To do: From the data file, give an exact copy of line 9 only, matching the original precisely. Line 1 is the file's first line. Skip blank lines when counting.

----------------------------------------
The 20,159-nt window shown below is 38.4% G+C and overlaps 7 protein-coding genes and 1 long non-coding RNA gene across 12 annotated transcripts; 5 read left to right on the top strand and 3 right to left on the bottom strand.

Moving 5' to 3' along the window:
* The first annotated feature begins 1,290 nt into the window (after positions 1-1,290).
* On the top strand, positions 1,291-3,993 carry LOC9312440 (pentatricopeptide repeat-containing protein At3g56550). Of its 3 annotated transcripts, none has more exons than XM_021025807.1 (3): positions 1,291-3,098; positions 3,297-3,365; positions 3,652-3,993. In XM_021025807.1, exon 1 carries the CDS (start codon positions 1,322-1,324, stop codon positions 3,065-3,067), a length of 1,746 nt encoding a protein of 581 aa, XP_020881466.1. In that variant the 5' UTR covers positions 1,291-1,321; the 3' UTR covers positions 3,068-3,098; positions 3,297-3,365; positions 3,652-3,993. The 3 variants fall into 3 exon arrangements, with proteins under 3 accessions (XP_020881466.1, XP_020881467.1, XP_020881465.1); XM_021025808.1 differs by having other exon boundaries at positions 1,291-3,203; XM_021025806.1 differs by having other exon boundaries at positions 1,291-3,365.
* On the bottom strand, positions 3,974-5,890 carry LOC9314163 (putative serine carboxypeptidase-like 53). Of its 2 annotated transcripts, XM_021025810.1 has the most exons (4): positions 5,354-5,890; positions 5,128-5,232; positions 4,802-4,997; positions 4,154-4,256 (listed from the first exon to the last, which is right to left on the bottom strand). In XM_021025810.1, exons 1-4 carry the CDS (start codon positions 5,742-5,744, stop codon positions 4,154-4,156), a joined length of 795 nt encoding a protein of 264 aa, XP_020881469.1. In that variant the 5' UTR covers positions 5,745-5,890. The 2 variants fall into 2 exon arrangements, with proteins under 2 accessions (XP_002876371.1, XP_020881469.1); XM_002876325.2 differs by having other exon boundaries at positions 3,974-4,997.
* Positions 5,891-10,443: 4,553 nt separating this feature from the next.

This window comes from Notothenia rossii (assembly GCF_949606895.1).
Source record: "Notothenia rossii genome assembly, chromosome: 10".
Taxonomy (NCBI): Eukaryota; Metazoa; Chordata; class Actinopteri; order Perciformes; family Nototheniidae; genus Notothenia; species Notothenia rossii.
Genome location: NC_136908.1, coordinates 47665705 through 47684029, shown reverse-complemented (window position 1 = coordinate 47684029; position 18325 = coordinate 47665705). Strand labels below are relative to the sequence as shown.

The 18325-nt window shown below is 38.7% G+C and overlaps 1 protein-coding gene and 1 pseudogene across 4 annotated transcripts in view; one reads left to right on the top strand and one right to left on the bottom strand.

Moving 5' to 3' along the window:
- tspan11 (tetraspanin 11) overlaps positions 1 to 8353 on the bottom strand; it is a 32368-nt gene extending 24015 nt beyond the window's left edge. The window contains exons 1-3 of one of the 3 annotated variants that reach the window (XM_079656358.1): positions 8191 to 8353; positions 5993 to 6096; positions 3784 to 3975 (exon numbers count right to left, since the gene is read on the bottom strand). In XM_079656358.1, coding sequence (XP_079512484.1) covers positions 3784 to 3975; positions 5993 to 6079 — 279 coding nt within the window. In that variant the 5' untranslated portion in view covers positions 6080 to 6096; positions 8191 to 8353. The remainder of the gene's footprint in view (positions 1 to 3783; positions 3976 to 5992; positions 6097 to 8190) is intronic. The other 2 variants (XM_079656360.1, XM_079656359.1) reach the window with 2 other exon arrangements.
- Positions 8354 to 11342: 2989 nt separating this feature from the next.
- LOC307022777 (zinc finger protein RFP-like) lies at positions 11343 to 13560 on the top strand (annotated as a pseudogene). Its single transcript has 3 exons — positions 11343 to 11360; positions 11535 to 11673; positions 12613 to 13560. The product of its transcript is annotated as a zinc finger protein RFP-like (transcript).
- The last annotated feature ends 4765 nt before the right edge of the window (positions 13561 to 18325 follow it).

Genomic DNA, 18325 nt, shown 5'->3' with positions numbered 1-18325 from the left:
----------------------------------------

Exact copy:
Taxonomy (NCBI): Eukaryota; Metazoa; Chordata; class Actinopteri; order Perciformes; family Nototheniidae; genus Notothenia; species Notothenia rossii.